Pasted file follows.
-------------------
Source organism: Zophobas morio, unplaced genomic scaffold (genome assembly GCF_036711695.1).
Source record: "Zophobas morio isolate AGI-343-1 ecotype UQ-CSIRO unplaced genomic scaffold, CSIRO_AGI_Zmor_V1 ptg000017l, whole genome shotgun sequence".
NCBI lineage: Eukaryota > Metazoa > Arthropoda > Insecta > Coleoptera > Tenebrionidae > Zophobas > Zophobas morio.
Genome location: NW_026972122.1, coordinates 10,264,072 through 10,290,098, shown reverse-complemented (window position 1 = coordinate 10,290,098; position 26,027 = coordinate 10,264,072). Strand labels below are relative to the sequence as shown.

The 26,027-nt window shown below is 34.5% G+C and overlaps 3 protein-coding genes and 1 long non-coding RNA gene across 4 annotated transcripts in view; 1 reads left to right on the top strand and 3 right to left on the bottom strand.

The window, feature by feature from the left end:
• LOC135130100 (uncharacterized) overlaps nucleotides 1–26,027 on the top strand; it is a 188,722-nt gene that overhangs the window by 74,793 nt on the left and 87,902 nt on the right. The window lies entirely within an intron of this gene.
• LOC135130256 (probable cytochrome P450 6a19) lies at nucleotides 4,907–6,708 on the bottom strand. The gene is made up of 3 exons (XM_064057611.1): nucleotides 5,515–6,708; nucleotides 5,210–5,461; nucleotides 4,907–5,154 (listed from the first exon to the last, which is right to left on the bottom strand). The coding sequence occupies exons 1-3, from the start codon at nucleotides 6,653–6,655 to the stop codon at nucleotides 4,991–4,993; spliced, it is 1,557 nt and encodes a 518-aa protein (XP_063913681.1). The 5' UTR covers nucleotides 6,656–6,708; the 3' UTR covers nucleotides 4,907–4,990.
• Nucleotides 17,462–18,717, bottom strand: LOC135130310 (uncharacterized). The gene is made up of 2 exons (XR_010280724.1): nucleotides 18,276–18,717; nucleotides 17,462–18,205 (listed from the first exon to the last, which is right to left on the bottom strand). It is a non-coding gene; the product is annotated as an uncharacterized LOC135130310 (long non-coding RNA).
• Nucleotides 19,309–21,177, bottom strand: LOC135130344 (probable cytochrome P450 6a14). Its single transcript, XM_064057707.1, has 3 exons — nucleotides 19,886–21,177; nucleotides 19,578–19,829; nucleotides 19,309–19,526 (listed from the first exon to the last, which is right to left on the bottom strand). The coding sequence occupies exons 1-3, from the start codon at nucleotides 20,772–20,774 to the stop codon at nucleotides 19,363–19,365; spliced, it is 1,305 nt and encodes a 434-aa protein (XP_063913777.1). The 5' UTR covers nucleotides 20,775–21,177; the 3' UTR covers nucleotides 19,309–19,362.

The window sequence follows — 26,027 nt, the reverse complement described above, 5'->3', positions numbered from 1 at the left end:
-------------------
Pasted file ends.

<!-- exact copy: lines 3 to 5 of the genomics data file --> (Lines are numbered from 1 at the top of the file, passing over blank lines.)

NCBI lineage: Eukaryota > Metazoa > Arthropoda > Insecta > Coleoptera > Tenebrionidae > Zophobas > Zophobas morio.
Genome location: NW_026972122.1, coordinates 10,264,072 through 10,290,098, shown reverse-complemented (window position 1 = coordinate 10,290,098; position 26,027 = coordinate 10,264,072). Strand labels below are relative to the sequence as shown.

The 26,027-nt window shown below is 34.5% G+C and overlaps 3 protein-coding genes and 1 long non-coding RNA gene across 4 annotated transcripts in view; 1 reads left to right on the top strand and 3 right to left on the bottom strand.